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Agriculture Bill

Part of the debate – in the House of Commons at 9:38 pm on 3rd February 2020.

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Photo of Simon Hoare Simon Hoare Chair, Northern Ireland Affairs Committee, Chair, Northern Ireland Affairs Committee 9:38 pm, 3rd February 2020

This will be less of a speech and more of some slightly connected bullet points. I welcome this Bill. In particular, I welcome the fact that the Front-Bench team listened to the previous Agriculture Bill Committee when it comes to the importance of food security. I hope that clause 17 will be explored further in Committee and on Report. It talks about a report at least once every five years. I suggest to the Front-Bench team, that we should have a report annually or biannually, particularly in the early years. The Bill is silent on what is to be done with these reports once they have been produce; it is silent on what will happen to them, and how we will act. The National Farmers’ Union is very keen to make sure that there is greater reporting, and I support it in that endeavour.

I was grateful to my right hon. Friend the Secretary of State for what she said in support of the agritech sector and the good work that that can do in terms of driving forward environmental improvements. Again, there is some stuff in the Bill, but I think that it could be much clearer. Likewise, we have a great estate of county farms in Dorset, but they need support. I urge my right hon. Friends to read, if they have not done so, the report by the Campaign to Protect Rural England about reviving county farms.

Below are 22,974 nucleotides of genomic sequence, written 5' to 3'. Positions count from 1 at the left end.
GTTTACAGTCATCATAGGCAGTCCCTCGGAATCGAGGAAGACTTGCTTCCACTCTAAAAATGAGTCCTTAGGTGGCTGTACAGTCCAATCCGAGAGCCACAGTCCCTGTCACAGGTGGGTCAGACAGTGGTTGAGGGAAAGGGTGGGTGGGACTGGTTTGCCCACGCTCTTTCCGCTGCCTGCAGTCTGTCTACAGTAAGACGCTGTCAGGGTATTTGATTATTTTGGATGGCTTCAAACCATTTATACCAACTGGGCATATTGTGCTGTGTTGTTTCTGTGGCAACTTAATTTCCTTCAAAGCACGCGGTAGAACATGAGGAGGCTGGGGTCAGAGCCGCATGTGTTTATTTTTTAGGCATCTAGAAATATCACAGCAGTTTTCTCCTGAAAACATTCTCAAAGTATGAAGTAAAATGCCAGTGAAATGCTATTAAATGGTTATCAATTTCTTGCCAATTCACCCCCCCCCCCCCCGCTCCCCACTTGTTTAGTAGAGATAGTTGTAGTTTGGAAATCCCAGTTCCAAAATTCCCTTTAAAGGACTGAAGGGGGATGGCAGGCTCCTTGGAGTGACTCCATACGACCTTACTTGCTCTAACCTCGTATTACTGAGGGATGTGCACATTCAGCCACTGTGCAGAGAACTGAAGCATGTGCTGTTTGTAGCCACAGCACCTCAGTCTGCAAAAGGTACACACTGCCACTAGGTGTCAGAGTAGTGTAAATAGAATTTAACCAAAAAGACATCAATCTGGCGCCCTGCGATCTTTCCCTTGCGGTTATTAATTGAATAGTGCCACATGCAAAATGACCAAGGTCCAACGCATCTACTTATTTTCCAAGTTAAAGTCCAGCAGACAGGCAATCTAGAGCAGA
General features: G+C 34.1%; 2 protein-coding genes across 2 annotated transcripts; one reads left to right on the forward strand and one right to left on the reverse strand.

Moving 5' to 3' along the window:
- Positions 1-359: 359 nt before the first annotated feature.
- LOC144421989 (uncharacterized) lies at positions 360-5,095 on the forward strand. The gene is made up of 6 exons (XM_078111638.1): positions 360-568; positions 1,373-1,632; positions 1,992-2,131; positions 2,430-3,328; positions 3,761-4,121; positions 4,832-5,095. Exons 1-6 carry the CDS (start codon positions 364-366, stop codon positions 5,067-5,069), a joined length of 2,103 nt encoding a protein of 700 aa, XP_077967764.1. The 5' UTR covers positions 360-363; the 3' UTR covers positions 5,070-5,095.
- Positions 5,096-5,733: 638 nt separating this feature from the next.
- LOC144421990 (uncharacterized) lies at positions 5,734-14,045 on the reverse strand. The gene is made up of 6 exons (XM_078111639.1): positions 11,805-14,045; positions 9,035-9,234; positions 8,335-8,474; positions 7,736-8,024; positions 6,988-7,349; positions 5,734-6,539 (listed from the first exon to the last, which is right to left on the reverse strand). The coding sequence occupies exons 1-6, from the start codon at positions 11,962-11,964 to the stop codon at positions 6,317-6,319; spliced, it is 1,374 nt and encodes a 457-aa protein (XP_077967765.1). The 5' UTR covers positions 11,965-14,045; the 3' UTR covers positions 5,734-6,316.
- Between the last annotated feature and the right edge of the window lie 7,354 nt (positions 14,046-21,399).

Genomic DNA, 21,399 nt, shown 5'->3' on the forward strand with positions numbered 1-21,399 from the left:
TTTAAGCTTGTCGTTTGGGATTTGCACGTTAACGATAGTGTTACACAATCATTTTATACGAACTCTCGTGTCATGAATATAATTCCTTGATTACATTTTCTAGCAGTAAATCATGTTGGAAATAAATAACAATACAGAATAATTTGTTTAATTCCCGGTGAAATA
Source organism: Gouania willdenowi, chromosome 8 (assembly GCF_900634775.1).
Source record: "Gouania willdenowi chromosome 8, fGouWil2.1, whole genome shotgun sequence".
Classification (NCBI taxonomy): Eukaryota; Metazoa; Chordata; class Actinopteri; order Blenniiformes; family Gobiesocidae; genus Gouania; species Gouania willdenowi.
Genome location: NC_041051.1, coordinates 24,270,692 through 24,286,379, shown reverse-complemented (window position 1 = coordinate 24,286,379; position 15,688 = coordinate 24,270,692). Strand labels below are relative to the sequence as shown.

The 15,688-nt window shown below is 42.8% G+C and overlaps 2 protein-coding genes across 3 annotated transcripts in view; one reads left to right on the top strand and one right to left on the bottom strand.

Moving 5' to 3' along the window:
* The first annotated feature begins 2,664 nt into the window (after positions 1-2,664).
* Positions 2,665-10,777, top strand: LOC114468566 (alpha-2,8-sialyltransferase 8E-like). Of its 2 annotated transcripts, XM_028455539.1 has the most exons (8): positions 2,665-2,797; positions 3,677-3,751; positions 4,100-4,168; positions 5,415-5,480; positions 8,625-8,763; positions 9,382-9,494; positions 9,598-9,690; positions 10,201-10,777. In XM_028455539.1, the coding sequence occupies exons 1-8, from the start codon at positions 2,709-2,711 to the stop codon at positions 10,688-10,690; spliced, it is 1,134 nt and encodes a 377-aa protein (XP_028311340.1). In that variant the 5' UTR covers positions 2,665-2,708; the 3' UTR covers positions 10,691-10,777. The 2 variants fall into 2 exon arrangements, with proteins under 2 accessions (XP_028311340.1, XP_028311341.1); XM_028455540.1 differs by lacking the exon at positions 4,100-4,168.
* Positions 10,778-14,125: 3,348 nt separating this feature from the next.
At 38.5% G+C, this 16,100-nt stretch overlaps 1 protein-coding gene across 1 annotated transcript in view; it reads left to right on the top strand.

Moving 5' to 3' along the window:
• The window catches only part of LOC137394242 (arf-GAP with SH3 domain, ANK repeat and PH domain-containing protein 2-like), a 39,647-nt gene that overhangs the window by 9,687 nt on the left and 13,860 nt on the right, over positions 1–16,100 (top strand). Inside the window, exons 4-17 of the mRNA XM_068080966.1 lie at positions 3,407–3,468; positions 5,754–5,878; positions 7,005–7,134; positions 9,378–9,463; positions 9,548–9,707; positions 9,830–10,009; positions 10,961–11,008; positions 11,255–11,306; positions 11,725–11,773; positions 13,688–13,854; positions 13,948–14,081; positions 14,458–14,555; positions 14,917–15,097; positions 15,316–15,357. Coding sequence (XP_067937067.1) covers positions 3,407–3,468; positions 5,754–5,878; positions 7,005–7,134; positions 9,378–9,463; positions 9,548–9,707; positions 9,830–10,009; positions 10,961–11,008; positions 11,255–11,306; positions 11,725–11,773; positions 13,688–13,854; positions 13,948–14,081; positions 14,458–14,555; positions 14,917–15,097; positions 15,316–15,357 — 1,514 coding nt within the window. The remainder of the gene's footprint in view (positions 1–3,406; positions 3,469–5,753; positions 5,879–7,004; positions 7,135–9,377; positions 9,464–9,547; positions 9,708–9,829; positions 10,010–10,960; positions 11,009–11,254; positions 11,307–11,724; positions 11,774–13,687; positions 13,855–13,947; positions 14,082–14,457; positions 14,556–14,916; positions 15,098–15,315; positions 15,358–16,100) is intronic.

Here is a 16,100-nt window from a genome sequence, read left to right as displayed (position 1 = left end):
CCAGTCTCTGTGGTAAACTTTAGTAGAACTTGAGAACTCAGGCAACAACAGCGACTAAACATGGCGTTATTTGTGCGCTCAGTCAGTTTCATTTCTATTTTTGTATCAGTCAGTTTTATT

The Bill is a golden opportunity to support our smaller, family-owned farms. Blackmore vale, which is at the heart of North Dorset is, in Thomas Hardy’s words, the

“vale of the little dairies”.

They are an integral part of our agricultural tapestry, and those small, independent farms need and deserve our support. The Bill allows us to remind ourselves of the importance of food, food production and the role that agriculture plays in the economy.

In closing, I want to turn to the Opposition amendment. Now is not the time to put the handbrake on the progress of the Bill. Farmers have waited too long and they want certainty. I urge Ministers to put Government Members out of their misery on what I would call the equivalence clause. It is fine and dandy that we are not going to reduce standards here, but if we are going to throw open our doors to foodstuffs produced to lower standards, there is absolutely no point in having an agriculture sector. The amendment will not be supported by Government Members, but the Minister should be aware that if the Bill proceeds to Report or Third Reading and an equivalence clause is not included, the Whips and my right hon. Friend the Secretary of State should expect some trouble on these Benches.